Occupied Or Not, Wall Street Is Sagging

| October 11, 2011 9:52 AM

The banks may have been bailed out — as Occupy Wall Street protesters are fond of chanting — but they are projected to earn lower profits, lose more jobs and dole out fewer sky-high bonuses for the remaining months of 2011, State Comptroller Tom DiNapoli says in a report out today.

A less-profitable Wall Street could mean trouble for the city and state’s fragile economies, which rely disproportionately on strong revenue from the financial sector. Tax collections from Wall Street are predicted to fall this year and may drop even more in 2012, the comptroller is predicting. And declining financial employment is likely to have ripple effects in the larger workforce, where one job lost on Wall Street results in almost two jobs lost in other industries in New York.

Bank bailouts have fueled the fire of the Occupy Wall Street movement, which is now entering its fourth week, but a new report anticipates lower profit margins. MetroFocus/Sam Lewis

The report comes out at a time when anti-Wall Street protesters in New York and around the country are gaining momentum, a fact DiNapoli said is understandable given the market crash in 2008 and the economic recession that followed. But the comptroller also stressed that Wall Street needs to perform well in order for the state’s economy to improve, and while he sympathizes with the protesters, he also advocates for a healthy financial sector too.

“The high-risk, high-reward behavior, now we’re seeing the negative side of that,” DiNapoli told City Hall. “But I’d rather have a more stable, consistent level of profitability.”

Profits on Wall Street are projected to drop by a third from the previous year, barely reaching $18 billion by the end of 2011, DiNapoli says. Profits totaled $27.6 billion in 2010, which was $33.8 billion less than the record set in 2009, still the second-best year on record. Although profits spiked during the first half of 2011, expenses grew even faster.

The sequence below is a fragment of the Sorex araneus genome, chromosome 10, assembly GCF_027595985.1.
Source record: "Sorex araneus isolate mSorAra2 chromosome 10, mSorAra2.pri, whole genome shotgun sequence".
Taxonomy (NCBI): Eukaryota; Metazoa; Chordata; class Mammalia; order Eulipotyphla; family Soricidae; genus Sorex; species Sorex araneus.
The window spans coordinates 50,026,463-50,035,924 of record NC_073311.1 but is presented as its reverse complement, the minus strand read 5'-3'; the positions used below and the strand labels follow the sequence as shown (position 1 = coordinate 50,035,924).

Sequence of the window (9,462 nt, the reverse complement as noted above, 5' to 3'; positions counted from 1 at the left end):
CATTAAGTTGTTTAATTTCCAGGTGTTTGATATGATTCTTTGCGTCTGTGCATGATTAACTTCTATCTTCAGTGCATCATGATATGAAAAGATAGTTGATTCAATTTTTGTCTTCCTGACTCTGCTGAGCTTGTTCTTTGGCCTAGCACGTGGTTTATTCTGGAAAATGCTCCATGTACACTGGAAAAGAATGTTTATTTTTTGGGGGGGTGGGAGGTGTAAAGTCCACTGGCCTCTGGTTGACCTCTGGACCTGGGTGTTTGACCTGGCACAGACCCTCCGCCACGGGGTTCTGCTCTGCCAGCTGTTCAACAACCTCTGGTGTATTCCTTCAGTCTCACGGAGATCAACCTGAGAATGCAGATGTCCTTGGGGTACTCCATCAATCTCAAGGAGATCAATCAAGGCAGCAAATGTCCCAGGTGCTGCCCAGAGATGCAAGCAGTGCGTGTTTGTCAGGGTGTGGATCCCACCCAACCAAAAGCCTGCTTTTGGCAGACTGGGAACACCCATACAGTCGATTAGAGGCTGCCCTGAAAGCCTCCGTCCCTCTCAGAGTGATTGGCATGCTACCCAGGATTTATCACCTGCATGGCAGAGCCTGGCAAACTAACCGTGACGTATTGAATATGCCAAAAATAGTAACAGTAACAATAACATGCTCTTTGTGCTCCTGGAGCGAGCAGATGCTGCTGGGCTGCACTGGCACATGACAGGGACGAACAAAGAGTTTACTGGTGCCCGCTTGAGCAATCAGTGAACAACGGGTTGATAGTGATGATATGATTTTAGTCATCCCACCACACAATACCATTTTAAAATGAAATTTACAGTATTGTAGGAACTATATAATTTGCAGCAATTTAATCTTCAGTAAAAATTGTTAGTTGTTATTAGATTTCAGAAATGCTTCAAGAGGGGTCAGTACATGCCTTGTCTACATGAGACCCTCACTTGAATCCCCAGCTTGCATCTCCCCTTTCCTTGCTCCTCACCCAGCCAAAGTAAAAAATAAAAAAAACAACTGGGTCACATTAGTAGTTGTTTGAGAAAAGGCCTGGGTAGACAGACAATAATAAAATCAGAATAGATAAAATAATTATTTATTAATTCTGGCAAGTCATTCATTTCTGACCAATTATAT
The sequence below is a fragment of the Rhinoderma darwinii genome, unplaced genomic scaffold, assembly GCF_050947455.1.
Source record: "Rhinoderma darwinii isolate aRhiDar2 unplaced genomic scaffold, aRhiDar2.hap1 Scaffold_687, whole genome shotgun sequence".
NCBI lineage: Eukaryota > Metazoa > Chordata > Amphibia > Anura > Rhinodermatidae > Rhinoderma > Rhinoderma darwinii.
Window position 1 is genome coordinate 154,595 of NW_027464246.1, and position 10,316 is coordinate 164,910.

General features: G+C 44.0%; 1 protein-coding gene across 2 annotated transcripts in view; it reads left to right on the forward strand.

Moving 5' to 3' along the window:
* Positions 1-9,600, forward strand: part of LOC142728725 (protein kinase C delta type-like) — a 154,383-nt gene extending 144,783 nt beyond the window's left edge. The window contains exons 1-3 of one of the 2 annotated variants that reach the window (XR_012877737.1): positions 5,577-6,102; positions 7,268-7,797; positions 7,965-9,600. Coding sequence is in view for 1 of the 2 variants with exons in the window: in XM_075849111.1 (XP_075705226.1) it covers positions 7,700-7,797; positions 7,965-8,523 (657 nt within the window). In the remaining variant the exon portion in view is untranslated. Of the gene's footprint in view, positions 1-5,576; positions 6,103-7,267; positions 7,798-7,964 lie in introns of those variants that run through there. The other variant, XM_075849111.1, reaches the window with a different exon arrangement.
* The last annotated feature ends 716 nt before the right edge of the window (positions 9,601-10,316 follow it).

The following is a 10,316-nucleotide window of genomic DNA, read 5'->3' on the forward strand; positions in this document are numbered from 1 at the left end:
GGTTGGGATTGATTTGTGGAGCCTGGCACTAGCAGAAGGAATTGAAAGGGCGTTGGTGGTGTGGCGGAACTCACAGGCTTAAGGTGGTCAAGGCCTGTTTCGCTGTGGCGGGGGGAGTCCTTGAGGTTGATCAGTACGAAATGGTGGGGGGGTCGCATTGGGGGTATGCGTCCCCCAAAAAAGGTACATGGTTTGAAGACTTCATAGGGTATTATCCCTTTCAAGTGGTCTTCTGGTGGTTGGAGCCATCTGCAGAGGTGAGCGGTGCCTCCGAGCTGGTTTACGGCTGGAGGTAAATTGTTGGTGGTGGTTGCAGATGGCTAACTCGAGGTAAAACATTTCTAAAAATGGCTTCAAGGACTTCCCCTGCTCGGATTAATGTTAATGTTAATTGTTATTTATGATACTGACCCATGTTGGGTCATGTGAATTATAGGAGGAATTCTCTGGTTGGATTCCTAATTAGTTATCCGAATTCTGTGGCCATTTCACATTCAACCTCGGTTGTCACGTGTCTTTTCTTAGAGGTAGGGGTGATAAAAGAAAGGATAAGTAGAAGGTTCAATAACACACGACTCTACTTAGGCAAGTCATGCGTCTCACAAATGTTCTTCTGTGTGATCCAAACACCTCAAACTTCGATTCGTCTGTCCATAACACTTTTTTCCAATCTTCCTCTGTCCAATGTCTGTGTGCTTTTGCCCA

Even though the banks rebounded in the second half of 2010, the comptroller is not anticipating a similar bounce this year after the release of advance reports of poor third-quarter performance at several major firms.

Likewise, the financial sector could lose nearly 10,000 more jobs by the end of 2012, in addition to 4,100 cutbacks already recorded this year. That could bring total job losses on Wall Street to 32,000 since January 2008.

Read the full post at The Capitol.

  • Johanna B.

    Who would of thunk it?
    When US debt is/was rising in 2009, after a horrific financial crash comparable to 1929, that Wall Str. would haul in the 2nd. all time historical profit of $61.4 Bil. Why? Because “We the people bailed them out of their own self made mess.”

    All this while upwards of 30 million people were losing their jobs, healthcare, homes & any hope of livelihood. All this while small businesses were rejected by almost every bank for any assistance to expand or keep their businesses running & that’s just the the tip of the iceberg.
    “Occupy Wall Street” should be praised & supported by all of us, because they’re doing what every single person in this country has been thinking should be done. As “Tom Friedman/NYT” said in recent interview w/Charlie Rose, “What this country probably needs is a new 3rd. party to break grid lock in Wash, DC.” Obviously that same thought is reverberating throughout the nation.
    Who’s helping Main Str? We are…Main Str. again must help itself, as the gov’t for the people & by the people seems to be helping only themselves & their brand recognition.
    I leave you w/this thought, if you take the 33% of college grads who can’t find jobs, throw out the the entire Congress & Senate, and install these 33% college grads, I bet you’d see some action to change this country for better & restore respect for the US both here & abroad.

  • andrew

    Ban US Corporations and companies who are shipping jobs to oversea. Create jobs in here (USA) , not in oversea. Minimum wage is $ 10 per hour and home rent is $ 400 for 2 people , $500 for 3 people . Tax is 30% for rich people who are making between $ 300000 and 1 million per year . Tax is 40 % for rich people who are making over 1 million per year. Tax is only 5 % for people who are making under $ 50000 per year.

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